FG is a 73-year-old male with extensive stage small cell lung cancer. He has a 100-pack-year history of smoking, hypertension, and has oxygen-dependent chronic obstructive pulmonary disease (COPD). He has poor appetite and has lost 9.1 kg (20 lb) in the last month. He is a 3-year survivor of stage IIIa colorectal cancer (CRC), which was treated with surgery and six cycles of adjuvant combination chemotherapy (5-fluorouracil, leucovorin, and oxaliplatin).
What risk factors for FN does this patient have?
What signs and symptoms of infection would you counsel this patient to watch for following treatment?
Fungal infections due to Candida species (especially C albicans) have emerged as significant pathogens, especially in patients with hematologic malignancies and those undergoing bone marrow transplantation (BMT). In addition, Aspergillus species are important pathogens in patients with prolonged and severe neutropenia.
The neutrophils are the primary defense mechanism against bacterial and fungal infection. Most infections in neutropenic patients are a result of organisms contained in endogenous flora, both on the skin and within the GI tract. These organisms are provided access to the blood stream through breakdowns in host defense barriers (mu-cositis, use of central venous catheters). Mucositis in particular is a significant risk more common due to the widespread use of ag-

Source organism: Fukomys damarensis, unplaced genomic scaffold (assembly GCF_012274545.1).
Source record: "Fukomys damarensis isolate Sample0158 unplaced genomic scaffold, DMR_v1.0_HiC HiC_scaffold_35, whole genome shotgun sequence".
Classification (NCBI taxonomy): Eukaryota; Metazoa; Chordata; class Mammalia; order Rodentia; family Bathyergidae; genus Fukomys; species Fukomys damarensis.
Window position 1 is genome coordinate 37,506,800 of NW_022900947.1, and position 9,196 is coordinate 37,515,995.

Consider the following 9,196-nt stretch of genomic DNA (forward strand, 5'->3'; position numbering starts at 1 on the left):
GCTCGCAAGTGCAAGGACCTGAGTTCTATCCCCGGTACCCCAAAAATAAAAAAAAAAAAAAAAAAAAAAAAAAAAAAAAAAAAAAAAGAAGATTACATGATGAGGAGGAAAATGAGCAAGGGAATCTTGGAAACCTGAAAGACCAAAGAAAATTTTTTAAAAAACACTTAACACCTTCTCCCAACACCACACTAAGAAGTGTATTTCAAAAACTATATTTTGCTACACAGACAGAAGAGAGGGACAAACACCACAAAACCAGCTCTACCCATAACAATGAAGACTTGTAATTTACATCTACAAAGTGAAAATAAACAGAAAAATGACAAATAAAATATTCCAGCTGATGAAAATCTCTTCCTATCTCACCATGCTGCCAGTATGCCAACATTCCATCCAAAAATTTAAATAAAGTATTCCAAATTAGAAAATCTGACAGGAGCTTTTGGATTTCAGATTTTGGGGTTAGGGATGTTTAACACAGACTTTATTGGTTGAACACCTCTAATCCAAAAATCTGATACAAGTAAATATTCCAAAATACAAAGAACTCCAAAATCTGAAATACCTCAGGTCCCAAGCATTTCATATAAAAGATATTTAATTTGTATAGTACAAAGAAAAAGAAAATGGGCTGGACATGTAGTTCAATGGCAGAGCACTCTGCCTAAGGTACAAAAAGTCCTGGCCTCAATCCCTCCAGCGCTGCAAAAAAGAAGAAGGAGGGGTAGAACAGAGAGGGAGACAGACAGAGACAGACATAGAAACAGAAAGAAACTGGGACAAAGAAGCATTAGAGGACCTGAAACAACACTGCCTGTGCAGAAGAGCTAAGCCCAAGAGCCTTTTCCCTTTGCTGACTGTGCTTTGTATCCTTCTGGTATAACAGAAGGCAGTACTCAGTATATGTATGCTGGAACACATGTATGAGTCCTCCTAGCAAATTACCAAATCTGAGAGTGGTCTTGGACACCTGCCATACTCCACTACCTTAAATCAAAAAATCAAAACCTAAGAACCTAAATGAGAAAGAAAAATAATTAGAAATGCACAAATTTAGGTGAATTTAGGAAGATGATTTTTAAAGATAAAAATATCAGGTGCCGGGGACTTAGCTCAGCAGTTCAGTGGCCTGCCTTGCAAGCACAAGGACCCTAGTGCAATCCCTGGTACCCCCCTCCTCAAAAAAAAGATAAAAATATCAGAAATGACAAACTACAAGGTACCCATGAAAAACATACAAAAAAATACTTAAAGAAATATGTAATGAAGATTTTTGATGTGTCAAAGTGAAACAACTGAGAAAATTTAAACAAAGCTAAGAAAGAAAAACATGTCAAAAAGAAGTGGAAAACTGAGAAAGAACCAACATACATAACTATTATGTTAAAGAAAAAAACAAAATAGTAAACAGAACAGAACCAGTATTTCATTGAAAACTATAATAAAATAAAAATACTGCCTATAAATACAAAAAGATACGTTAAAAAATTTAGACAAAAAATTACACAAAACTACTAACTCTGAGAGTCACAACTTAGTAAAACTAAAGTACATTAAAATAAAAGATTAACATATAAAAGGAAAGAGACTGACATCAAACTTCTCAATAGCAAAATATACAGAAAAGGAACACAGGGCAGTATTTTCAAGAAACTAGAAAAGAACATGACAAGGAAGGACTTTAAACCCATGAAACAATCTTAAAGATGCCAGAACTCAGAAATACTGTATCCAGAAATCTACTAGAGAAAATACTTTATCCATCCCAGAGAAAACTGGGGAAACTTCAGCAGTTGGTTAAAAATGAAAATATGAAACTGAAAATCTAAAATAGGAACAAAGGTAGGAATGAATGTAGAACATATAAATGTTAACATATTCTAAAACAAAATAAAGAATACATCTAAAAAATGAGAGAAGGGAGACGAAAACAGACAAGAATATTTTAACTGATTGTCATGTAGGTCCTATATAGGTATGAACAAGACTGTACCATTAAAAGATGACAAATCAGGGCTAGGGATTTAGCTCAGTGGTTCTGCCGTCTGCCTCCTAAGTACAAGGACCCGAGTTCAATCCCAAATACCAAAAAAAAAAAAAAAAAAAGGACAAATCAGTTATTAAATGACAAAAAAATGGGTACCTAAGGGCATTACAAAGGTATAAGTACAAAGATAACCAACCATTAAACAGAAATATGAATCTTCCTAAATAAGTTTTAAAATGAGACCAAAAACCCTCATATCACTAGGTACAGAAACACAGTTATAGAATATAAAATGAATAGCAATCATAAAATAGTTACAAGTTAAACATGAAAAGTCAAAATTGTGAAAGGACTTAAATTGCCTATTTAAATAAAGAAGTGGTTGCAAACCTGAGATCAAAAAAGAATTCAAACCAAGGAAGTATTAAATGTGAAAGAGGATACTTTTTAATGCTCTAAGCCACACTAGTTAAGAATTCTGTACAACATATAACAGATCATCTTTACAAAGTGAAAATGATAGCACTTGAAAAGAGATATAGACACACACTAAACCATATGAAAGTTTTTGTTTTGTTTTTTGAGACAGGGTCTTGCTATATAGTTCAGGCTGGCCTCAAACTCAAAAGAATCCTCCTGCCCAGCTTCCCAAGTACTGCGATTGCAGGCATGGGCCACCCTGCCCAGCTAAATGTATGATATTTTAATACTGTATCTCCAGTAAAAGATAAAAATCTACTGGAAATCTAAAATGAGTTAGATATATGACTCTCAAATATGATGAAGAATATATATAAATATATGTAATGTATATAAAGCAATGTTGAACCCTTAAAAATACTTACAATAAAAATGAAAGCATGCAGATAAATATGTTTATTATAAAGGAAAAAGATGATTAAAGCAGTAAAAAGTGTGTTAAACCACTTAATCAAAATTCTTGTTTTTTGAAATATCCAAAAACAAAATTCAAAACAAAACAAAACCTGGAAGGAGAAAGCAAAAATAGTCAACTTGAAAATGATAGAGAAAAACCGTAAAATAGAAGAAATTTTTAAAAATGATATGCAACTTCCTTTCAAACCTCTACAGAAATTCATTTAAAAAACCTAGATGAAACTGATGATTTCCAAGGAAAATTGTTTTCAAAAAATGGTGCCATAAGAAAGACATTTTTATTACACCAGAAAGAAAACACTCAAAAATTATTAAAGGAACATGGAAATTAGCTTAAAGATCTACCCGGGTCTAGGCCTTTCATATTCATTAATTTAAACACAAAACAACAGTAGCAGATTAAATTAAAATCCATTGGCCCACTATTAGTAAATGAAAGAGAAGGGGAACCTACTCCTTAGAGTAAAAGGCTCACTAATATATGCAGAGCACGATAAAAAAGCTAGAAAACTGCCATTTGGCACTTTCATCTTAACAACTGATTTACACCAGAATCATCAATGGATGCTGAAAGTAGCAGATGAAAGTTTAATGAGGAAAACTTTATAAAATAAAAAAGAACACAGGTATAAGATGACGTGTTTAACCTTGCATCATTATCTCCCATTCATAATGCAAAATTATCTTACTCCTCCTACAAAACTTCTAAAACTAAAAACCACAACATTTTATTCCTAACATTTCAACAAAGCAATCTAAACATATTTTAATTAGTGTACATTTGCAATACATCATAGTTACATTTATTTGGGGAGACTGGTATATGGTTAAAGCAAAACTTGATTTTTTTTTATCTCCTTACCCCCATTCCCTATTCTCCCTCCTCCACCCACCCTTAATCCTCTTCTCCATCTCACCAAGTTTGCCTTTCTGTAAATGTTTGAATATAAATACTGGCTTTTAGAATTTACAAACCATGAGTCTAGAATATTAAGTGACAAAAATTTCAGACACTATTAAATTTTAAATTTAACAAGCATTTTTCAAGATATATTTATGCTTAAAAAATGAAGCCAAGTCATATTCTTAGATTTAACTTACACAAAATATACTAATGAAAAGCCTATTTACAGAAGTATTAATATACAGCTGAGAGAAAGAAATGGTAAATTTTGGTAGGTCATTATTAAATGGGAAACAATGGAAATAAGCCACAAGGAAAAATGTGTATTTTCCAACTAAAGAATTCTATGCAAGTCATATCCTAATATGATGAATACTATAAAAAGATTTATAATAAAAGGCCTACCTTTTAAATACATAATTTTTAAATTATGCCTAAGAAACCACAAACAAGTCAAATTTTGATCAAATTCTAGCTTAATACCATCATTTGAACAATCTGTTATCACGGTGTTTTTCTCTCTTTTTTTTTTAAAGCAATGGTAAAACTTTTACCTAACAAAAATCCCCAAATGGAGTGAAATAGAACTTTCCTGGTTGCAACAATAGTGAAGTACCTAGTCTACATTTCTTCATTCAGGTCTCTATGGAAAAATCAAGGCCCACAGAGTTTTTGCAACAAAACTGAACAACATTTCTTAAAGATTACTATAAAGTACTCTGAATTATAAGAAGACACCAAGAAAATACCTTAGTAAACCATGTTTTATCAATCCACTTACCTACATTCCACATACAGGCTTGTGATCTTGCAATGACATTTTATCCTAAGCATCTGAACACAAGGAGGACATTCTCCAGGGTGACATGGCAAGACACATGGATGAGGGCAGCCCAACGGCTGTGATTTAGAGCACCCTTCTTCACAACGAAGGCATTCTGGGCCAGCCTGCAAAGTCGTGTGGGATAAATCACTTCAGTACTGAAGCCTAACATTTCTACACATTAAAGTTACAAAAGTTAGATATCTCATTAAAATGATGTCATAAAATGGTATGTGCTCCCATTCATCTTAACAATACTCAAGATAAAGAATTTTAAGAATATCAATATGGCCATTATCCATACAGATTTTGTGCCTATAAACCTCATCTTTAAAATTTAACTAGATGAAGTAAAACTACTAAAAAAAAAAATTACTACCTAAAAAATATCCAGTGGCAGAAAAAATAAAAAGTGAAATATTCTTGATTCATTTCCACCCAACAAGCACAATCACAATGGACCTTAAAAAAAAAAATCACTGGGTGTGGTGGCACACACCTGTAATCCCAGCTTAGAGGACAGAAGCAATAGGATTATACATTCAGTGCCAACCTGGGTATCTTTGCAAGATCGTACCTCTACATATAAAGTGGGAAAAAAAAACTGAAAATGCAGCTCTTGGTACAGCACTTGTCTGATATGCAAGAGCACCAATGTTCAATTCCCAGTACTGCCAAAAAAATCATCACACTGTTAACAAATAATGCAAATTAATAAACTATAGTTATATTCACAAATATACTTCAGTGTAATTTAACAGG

Neutropenia is defined as an absolute neutrophil count (ANC) less than 500 x 10%L (500 x 109/L) cells or an ANC less than 1,000 x 103/|L (1,000 x 10 9/L) cells with a predicted decrease to less than 500 x 103/|L (500 x 10 9/L) cells. The ANC is calculated by multiplying the total WBC by the percentage of neutrophils (segmented neutrophils plus "bands"). Fever is defined as a single oral temperature greater than or equal to 38.3°C to 38.0°C these two factors defines FN.19 The risk of infection during the period of neutropenia depends primarily on two factors:
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